The Landmarks of American History and Culture program supports a series of one-week residence-based workshops for a national audience of K-12 educators. NEH Landmarks of American History and Culture Workshops use historic sites to address central themes and issues in American history, government, literature, art, music, and related subjects in the humanities. Each workshop is offered twice during the summer. Workshops accommodate thirty-six school teachers (NEH Summer Scholars) at each one-week session.
The goals of the workshops are to
- increase knowledge and appreciation of subjects, ideas, and places significant to American history and culture through humanities reading and site study;
- build communities of inquiry and provide models of civility and of excellent scholarship and teaching;
- provide teachers with expertise in the use and interpretation of historical sites and of material and archival resources; and
- foster interaction between K-12 educators and scholarly experts.
NEH Landmarks Workshops are academically rigorous and focus on key primary sources and scholarly works relevant to major themes of American history and culture. Leading scholars should serve as lecturers or seminar leaders. Workshops should also enable participants to work with primary documents and develop a project.
NEH Landmarks Workshops are held at or near sites important to American history and culture, such as presidential residences or libraries; colonial-era settlements; major battlefields; historic districts; parks and preserves; sites of key economic, social, political, and constitutional developments; and places associated with major writers, artists, and musicians. Applicants should make a compelling case for the historical significance of the site(s), the material resources available for use, and the ways in which the site(s) will enhance the workshop.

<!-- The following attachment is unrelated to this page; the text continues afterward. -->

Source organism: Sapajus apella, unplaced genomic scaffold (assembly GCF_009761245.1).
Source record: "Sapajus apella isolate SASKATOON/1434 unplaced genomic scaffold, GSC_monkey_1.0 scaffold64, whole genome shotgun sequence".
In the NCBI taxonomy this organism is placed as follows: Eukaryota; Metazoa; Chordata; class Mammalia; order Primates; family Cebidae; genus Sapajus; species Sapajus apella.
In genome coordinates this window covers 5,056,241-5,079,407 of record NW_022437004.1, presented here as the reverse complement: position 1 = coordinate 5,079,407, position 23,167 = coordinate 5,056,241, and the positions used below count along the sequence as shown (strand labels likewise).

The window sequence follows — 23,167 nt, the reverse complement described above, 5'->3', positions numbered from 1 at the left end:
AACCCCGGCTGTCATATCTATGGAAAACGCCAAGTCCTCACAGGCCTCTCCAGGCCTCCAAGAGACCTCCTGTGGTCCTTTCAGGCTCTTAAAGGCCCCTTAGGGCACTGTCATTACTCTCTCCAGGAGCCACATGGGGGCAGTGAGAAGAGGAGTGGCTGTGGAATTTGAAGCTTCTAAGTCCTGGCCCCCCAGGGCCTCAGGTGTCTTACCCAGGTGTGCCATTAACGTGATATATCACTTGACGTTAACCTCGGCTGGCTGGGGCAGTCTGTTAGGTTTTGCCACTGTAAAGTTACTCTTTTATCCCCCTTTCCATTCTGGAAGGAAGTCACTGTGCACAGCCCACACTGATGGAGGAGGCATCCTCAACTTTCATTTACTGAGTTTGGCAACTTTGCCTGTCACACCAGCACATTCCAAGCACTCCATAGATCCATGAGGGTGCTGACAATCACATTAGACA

NEH Landmarks Workshops may be hosted by institutions or organizations such as community colleges, universities, four-year colleges, learned societies, libraries or other repositories, centers for advanced study, cultural organizations, professional associations, and schools or school systems. NEH expects host institutions to provide facilities conducive to scholarly engagement with topics and sites. Host institutions should arrange suitable housing for participants, which participants pay for from stipends provided by NEH.
What's New for 2014-2015
Prospective applicants to direct a Landmarks of American History and Culture Workshop in the summer of 2016 (application deadline, February 24, 2015) are now encouraged to submit to program staff an optional preliminary sketch of their proposals (deadline, December 15, 2014). You can find the form for the preliminary sketch (in MS Word) under "Program Resources" in the sidebar on the right. NEH staff will also continue to provide feedback on partial or full application drafts (deadline, January 24, 2015). Both opportunities for receiving preliminary feedback are optiona
In the last five competitions the Landmarks for American History and Culture: Workshops for School Teachers program received an average of 62 applications. The program made an average of nineteen awards per competition, for a funding ratio of 31 percent.
The number of applications to an NEH grant program can vary widely from competition to competition, as can the funding ratio. Information about the average number of applications and awards in recent competitions is meant only to provide historical context for the current competition. Information on the number of applications and awards in individual competitions is available from email@example.com.
Contact the staff of NEH’s Division of Education Programs at 202-606-8380 or firstname.lastname@example.org. Hearing-impaired applicants can contact NEH via TDD at 1-866-372-2930.